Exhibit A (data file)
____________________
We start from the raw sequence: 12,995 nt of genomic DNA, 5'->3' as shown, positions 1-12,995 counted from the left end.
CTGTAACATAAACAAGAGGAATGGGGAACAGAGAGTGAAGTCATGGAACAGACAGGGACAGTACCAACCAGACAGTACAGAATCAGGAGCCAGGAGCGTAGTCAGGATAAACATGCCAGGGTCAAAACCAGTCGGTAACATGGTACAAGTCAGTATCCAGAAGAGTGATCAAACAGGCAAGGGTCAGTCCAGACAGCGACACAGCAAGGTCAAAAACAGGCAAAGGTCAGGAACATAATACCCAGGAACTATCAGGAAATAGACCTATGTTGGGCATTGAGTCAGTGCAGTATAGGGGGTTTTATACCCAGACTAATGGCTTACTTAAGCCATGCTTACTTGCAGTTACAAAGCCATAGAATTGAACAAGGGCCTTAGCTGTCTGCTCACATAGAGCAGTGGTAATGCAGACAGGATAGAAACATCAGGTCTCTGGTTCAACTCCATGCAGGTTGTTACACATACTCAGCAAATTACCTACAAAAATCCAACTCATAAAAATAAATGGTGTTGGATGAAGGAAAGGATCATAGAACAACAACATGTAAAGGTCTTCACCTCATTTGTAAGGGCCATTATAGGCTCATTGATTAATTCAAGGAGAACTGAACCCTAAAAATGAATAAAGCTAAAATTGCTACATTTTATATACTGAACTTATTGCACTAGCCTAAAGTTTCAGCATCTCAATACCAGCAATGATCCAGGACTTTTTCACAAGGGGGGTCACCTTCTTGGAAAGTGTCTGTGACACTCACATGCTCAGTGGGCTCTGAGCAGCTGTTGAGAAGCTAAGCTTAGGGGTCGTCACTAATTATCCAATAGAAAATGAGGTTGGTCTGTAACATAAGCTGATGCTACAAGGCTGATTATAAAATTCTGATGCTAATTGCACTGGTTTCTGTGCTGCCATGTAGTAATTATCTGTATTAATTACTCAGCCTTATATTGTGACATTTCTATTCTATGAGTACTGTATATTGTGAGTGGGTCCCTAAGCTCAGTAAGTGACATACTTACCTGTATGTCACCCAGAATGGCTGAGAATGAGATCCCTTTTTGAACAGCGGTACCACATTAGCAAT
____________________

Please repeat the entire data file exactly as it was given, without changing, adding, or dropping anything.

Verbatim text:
We start from the raw sequence: 12,995 nt of genomic DNA, 5'->3' as shown, positions 1-12,995 counted from the left end.
CTGTAACATAAACAAGAGGAATGGGGAACAGAGAGTGAAGTCATGGAACAGACAGGGACAGTACCAACCAGACAGTACAGAATCAGGAGCCAGGAGCGTAGTCAGGATAAACATGCCAGGGTCAAAACCAGTCGGTAACATGGTACAAGTCAGTATCCAGAAGAGTGATCAAACAGGCAAGGGTCAGTCCAGACAGCGACACAGCAAGGTCAAAAACAGGCAAAGGTCAGGAACATAATACCCAGGAACTATCAGGAAATAGACCTATGTTGGGCATTGAGTCAGTGCAGTATAGGGGGTTTTATACCCAGACTAATGGCTTACTTAAGCCATGCTTACTTGCAGTTACAAAGCCATAGAATTGAACAAGGGCCTTAGCTGTCTGCTCACATAGAGCAGTGGTAATGCAGACAGGATAGAAACATCAGGTCTCTGGTTCAACTCCATGCAGGTTGTTACACATACTCAGCAAATTACCTACAAAAATCCAACTCATAAAAATAAATGGTGTTGGATGAAGGAAAGGATCATAGAACAACAACATGTAAAGGTCTTCACCTCATTTGTAAGGGCCATTATAGGCTCATTGATTAATTCAAGGAGAACTGAACCCTAAAAATGAATAAAGCTAAAATTGCTACATTTTATATACTGAACTTATTGCACTAGCCTAAAGTTTCAGCATCTCAATACCAGCAATGATCCAGGACTTTTTCACAAGGGGGGTCACCTTCTTGGAAAGTGTCTGTGACACTCACATGCTCAGTGGGCTCTGAGCAGCTGTTGAGAAGCTAAGCTTAGGGGTCGTCACTAATTATCCAATAGAAAATGAGGTTGGTCTGTAACATAAGCTGATGCTACAAGGCTGATTATAAAATTCTGATGCTAATTGCACTGGTTTCTGTGCTGCCATGTAGTAATTATCTGTATTAATTACTCAGCCTTATATTGTGACATTTCTATTCTATGAGTACTGTATATTGTGAGTGGGTCCCTAAGCTCAGTAAGTGACATACTTACCTGTATGTCACCCAGAATGGCTGAGAATGAGATCCCTTTTTGAACAGCGGTACCACATTAGCAAT